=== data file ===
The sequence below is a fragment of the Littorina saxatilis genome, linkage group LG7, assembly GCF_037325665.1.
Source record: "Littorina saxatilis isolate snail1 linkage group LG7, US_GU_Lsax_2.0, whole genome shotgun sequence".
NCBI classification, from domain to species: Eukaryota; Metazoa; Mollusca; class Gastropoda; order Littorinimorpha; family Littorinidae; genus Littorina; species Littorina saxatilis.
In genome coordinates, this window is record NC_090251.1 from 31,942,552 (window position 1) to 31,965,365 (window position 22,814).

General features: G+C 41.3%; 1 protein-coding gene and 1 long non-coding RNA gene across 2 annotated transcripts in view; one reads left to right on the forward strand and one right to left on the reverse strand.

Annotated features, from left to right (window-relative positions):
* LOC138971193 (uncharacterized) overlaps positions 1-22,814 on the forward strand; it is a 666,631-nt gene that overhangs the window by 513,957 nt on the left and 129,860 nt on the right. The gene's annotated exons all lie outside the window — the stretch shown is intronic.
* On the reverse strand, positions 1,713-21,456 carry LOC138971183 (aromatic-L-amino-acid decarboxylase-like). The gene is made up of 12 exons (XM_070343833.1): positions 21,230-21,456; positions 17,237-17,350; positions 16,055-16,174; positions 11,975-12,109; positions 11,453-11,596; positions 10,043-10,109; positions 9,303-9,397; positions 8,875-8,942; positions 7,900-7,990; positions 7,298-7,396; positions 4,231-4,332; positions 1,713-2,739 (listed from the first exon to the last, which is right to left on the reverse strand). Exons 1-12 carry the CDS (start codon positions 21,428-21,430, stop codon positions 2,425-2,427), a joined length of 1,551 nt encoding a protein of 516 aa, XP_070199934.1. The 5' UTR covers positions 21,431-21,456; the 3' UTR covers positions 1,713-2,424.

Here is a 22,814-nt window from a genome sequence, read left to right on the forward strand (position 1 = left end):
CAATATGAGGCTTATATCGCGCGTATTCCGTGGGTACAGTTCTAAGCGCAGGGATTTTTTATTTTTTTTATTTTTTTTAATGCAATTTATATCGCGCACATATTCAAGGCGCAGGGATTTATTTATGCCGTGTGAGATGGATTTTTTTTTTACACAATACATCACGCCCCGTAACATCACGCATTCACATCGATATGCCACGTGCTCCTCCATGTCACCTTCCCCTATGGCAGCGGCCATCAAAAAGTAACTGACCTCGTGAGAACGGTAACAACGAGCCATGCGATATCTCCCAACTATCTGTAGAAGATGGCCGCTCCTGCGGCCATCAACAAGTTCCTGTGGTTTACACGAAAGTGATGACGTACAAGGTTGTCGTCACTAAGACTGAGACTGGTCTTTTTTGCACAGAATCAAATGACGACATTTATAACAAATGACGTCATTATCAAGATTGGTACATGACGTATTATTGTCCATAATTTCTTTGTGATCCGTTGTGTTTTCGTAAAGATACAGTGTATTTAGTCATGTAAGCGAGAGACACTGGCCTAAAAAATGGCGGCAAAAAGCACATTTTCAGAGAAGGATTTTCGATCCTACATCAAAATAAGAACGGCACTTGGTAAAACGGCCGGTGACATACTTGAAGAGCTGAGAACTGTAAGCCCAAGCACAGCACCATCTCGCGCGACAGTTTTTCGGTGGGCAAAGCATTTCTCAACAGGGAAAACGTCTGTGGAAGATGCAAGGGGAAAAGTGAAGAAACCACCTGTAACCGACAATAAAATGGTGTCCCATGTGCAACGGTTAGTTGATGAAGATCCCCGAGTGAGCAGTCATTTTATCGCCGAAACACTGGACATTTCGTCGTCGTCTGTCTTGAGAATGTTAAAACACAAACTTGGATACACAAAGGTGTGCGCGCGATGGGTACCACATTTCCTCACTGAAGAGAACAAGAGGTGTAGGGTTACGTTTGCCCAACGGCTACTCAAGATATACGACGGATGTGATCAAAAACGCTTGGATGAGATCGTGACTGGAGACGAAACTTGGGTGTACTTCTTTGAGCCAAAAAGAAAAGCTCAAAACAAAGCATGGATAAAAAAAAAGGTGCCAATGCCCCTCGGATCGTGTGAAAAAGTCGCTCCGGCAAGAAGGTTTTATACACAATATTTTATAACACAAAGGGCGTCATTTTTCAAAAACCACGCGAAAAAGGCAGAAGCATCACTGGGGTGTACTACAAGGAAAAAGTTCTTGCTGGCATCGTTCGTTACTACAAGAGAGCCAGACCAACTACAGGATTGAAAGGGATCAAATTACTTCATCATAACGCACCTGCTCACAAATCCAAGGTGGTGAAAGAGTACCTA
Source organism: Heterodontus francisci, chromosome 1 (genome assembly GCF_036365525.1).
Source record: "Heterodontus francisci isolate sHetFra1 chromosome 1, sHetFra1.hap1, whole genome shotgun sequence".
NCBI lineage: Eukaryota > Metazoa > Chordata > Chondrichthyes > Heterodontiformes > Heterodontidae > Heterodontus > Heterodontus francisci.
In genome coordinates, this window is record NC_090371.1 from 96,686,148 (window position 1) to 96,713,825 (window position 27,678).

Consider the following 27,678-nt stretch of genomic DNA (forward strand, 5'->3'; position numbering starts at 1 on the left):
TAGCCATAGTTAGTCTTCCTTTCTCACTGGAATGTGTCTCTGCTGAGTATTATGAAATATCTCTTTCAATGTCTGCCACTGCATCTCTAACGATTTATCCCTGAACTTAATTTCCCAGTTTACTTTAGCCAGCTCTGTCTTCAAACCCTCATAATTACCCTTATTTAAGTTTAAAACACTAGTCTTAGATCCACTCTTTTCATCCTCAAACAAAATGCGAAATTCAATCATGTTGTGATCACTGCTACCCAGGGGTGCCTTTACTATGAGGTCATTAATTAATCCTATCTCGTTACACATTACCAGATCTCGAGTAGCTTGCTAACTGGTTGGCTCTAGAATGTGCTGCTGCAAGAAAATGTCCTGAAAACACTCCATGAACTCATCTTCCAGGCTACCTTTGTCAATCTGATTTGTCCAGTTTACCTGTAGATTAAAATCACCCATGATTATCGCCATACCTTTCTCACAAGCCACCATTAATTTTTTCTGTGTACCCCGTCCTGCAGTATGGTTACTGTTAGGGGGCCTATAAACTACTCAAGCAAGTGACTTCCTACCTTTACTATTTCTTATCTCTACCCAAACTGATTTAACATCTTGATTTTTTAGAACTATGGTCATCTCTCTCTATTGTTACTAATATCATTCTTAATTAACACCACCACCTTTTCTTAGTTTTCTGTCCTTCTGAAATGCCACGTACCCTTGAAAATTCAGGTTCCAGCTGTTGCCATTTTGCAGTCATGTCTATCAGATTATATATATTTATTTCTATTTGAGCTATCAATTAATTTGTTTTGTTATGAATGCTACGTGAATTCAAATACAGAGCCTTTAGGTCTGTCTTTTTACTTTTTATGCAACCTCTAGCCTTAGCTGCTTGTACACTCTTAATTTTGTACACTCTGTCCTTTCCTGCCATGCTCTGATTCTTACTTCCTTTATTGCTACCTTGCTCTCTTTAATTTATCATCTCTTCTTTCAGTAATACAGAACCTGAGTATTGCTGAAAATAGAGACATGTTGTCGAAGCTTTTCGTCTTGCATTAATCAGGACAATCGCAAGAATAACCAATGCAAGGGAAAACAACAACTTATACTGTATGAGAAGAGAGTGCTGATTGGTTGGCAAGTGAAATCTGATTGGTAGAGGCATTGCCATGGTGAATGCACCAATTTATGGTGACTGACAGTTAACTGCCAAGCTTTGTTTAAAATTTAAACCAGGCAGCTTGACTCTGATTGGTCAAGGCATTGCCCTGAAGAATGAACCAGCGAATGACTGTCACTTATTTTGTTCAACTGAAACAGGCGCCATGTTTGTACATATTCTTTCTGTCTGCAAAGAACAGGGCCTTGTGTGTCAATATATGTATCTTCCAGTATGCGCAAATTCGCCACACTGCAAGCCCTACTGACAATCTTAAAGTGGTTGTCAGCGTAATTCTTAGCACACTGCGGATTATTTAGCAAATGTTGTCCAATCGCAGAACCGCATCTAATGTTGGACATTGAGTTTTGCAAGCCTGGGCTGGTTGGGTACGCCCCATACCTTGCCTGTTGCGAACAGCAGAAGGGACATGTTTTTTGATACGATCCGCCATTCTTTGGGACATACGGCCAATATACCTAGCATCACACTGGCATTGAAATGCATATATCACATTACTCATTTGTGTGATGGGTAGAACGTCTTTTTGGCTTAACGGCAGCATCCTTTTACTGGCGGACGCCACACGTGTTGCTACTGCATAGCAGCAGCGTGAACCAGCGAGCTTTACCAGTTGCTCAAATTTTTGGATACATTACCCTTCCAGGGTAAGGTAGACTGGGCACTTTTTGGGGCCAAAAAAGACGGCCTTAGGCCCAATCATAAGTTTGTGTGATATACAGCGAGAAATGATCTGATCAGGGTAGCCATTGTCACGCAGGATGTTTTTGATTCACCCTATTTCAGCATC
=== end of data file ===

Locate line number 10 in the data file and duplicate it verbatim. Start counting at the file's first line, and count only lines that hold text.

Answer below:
CAATATGAGGCTTATATCGCGCGTATTCCGTGGGTACAGTTCTAAGCGCAGGGATTTTTTATTTTTTTTATTTTTTTTAATGCAATTTATATCGCGCACATATTCAAGGCGCAGGGATTTATTTATGCCGTGTGAGATGGATTTTTTTTTTACACAATACATCACGCCCCGTAACATCACGCATTCACATCGATATGCCACGTGCTCCTCCATGTCACCTTCCCCTATGGCAGCGGCCATCAAAAAGTAACTGACCTCGTGAGAACGGTAACAACGAGCCATGCGATATCTCCCAACTATCTGTAGAAGATGGCCGCTCCTGCGGCCATCAACAAGTTCCTGTGGTTTACACGAAAGTGATGACGTACAAGGTTGTCGTCACTAAGACTGAGACTGGTCTTTTTTGCACAGAATCAAATGACGACATTTATAACAAATGACGTCATTATCAAGATTGGTACATGACGTATTATTGTCCATAATTTCTTTGTGATCCGTTGTGTTTTCGTAAAGATACAGTGTATTTAGTCATGTAAGCGAGAGACACTGGCCTAAAAAATGGCGGCAAAAAGCACATTTTCAGAGAAGGATTTTCGATCCTACATCAAAATAAGAACGGCACTTGGTAAAACGGCCGGTGACATACTTGAAGAGCTGAGAACTGTAAGCCCAAGCACAGCACCATCTCGCGCGACAGTTTTTCGGTGGGCAAAGCATTTCTCAACAGGGAAAACGTCTGTGGAAGATGCAAGGGGAAAAGTGAAGAAACCACCTGTAACCGACAATAAAATGGTGTCCCATGTGCAACGGTTAGTTGATGAAGATCCCCGAGTGAGCAGTCATTTTATCGCCGAAACACTGGACATTTCGTCGTCGTCTGTCTTGAGAATGTTAAAACACAAACTTGGATACACAAAGGTGTGCGCGCGATGGGTACCACATTTCCTCACTGAAGAGAACAAGAGGTGTAGGGTTACGTTTGCCCAACGGCTACTCAAGATATACGACGGATGTGATCAAAAACGCTTGGATGAGATCGTGACTGGAGACGAAACTTGGGTGTACTTCTTTGAGCCAAAAAGAAAAGCTCAAAACAAAGCATGGATAAAAAAAAAGGTGCCAATGCCCCTCGGATCGTGTGAAAAAGTCGCTCCGGCAAGAAGGTTTTATACACAATATTTTATAACACAAAGGGCGTCATTTTTCAAAAACCACGCGAAAAAGGCAGAAGCATCACTGGGGTGTACTACAAGGAAAAAGTTCTTGCTGGCATCGTTCGTTACTACAAGAGAGCCAGACCAACTACAGGATTGAAAGGGATCAAATTACTTCATCATAACGCACCTGCTCACAAATCCAAGGTGGTGAAAGAGTACCTA